Professor David Fitzpatrick, the Australian who has been running a revisionist factory in Trinity College for twenty years, published a book called The Two Irelands (Oxford University Press 1998), in which he explained that there were "two revolutionary movements" in Ireland ninety years ago. In each of them there was "subordination of individual choice to communal solidarity". Both went on to establish states. And—
"Each new government was immediately threatened by civil war, leading to ruthless suppression… Furthermore the political alignments cemented in the two civil wars continued to dominate political debate, restricting the opportunity for social and economic reform" (Preface).
Could it have escaped his notice that the Welfare State, established after 1945 by Ernest Bevin and Clement Attlee, came to Northern Ireland as a matter of course? The North was excluded from the political process which led to that development, but it got the end product because it was part of the state.
Leaving politics aside, life in Northern Ireland was lived within the institutions of the British state. The source of trouble did not lie in Unionist prevention of social reform, but in the exclusion of the Northern Ireland populace by Britain from the political life which led to that great social reform.
Paddy Devlin, when he was a leader of the SDLP, published an academic treatise in which he asserted that the British social welfare system was put on a confessional (sectarian) basis when being set up in Northern Ireland. It was a groundless assertion, but it was swallowed by the Dublin intelligentsia as one of the grievances fuelling the war. The truth is nearer the opposite—that the war was facilitated by the dispassionate administration by the British state of its welfare system in its Northern Ireland region.
Professor Fitzpatrick wrote what he did out of honest ignorance. Honest ignorance is no less profound among the meticulous 'revisionists' than amongst others. There is however a pre-emptive quality to it: a sense that it better not to know too much.
Sinn Fein, through being successful, is beginning to discover facts of life about the North which we tried to draw attention to almost forty years ago. We tried to inform the SDLP in its early days, but it didn't want to know. Perhaps it was never successful enough to feel the need to know. At any event, it had no wisdom in this matter that Sinn Fein might have learned from. Nor have governing circles in Dublin ever troubled to inform themselves about the North—so Sinn Fein will get nothing useful from them either. It must fend for itself.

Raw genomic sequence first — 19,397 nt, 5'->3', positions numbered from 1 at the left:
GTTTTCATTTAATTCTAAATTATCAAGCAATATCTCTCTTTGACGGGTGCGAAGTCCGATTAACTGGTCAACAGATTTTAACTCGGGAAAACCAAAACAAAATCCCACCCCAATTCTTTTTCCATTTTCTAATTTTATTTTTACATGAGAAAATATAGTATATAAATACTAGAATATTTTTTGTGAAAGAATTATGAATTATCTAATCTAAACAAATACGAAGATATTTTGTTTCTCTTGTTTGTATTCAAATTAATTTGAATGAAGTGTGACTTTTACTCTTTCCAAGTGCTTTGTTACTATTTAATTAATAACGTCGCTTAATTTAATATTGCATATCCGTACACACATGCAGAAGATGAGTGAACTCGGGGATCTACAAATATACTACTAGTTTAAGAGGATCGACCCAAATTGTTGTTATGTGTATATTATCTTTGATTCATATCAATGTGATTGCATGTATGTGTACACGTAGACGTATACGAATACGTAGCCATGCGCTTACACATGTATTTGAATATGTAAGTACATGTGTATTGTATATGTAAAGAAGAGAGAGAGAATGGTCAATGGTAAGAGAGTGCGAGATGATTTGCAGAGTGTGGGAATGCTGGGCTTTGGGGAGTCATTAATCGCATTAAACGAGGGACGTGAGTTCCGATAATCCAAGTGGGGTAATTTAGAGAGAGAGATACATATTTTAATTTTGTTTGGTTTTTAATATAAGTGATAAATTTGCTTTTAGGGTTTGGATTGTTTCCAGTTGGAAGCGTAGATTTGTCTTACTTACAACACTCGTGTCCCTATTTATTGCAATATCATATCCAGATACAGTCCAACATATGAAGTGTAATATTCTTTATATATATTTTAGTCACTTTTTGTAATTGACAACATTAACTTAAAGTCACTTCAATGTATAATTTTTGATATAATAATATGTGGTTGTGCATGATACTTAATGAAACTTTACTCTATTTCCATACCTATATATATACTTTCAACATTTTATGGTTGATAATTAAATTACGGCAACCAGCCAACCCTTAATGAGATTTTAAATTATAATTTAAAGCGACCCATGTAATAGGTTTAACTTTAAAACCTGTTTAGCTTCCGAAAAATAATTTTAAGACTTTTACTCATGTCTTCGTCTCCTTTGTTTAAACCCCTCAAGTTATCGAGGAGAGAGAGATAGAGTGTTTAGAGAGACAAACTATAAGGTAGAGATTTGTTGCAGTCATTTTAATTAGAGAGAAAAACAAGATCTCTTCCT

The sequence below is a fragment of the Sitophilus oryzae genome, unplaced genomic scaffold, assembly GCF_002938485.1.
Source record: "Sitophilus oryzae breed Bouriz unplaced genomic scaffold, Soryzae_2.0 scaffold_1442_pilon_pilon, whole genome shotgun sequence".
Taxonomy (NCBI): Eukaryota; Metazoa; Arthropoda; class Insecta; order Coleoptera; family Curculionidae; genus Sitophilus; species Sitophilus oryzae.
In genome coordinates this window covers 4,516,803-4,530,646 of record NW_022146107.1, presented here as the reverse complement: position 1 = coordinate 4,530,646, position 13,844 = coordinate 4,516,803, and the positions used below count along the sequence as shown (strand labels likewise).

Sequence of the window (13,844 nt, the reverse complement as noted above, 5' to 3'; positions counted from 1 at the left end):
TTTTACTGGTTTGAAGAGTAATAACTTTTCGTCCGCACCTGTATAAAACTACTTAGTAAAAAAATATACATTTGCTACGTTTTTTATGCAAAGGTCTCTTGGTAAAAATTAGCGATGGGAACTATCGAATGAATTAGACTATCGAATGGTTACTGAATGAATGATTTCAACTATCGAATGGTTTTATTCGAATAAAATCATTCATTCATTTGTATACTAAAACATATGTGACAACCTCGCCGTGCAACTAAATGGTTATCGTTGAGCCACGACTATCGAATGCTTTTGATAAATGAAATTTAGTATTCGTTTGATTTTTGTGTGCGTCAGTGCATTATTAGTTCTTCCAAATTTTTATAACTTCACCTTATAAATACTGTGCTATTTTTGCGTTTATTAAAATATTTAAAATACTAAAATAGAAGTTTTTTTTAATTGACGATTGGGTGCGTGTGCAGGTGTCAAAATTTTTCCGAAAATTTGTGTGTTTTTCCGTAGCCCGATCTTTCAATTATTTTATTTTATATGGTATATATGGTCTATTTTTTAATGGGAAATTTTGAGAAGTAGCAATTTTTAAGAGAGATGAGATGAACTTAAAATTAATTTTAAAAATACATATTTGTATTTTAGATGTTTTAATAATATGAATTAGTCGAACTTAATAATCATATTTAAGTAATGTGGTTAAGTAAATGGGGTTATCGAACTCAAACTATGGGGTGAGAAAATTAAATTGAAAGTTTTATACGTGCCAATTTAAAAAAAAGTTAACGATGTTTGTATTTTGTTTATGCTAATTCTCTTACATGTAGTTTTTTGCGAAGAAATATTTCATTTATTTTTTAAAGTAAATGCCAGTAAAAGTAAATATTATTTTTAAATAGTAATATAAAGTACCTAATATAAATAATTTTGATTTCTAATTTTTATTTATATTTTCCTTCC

Its first effort to establish a rapport with the Protestant community was by way of the Somme. A worse approach could hardly be imagined—unless Sinn Fein is trying to realise Arthur Griffiths' ambition of becoming a partner in Empire.
Their great-grandfathers were actually at the Somme in 1916 alongside the Ulster Volunteers but, when they came back to Belfast, they found that the shared experience of killing Germans had established nothing at all in the way of fellow feeling between them as Irish. There was no good reason why it should.
Back in 1969, when we said that Protestant Ulster had the quality of a national body, that the culture of Irish nationalism exerted no gravitational pull on it, and that the application of force would fail to dissolve it as a political bloc, we thought it was only sensible to reconsider the usual way of depicting the Home Rule conflict, and to set out the Unionist case of that time as at least having the validity of success. We did that in pamphlets published in 1969 and the early seventies.
Thirty years later Articles 2 & 3 of the Southern Constitution were amended. The 'one-nation' conception was abandoned by practical implication. But there was no follow-through, either by revisionists or their antagonists, with regard to the ideology of the Home Rule conflict. But Martin Mansergh—said to have had a part in the 1998 Agreement—delivers on Radio Eireann an unreconstructed rant about Carson (Radio Eireann 30.10.06).
Northern Ireland is now accorded a sacred right of self-determination—which Mansergh inclines to place with the Protestant community, rather than the general population—but at the same time Carson is given the old-fashioned treatment. And what sense does that make?
Mansergh also condemns absolutely the act of war to which Partition in the form of Northern Ireland led. That strikes us as equally unreasonable. We tried to prevent the war, but that is a different thing.
The war did not result from Partition. The establishment of Northern Ireland was wantonly made the means by which Partition was enacted. That was not Carson's doing. It was done by the British Government after Carson ceased to be part of it, and he spoke against it in Parliament.
Mansergh's concern seems to be to burnish his own nationalist credentials within Fianna Fail, where there appears to be a degree of scepticism about them, rather than to find ways of dealing with the Home Rule conflict which would allow some possibility of rapprochement. But he is after all the chief Fianna Fail propagandist on the issue. And he insists that we must all start from the accomplished facts of Partition and Northern Ireland—two distinct facts which he treats as one. Stirring up the old resentments is hardly the way to do that.
Bertiegate, Media-Inspired 'Death by a Thousand
Social Customs (Iran, Part 3).
On 'What Is To Be Done'.
The Burning Of Cork.
Reply To Dick Kenny.
What Is To Be Done, Part Two, The Responses.
Unpublished Letters On President McAleese.
Shorts From The Long Fellow.
Jumping The Black Pig's Dyke.
Roy Johnston's Memoirs.
Dev's Refugee Policy (Part 2 of "Ireland's
Bowen, Lane And Mansergh.
The Heart Of The Celtic Tiger?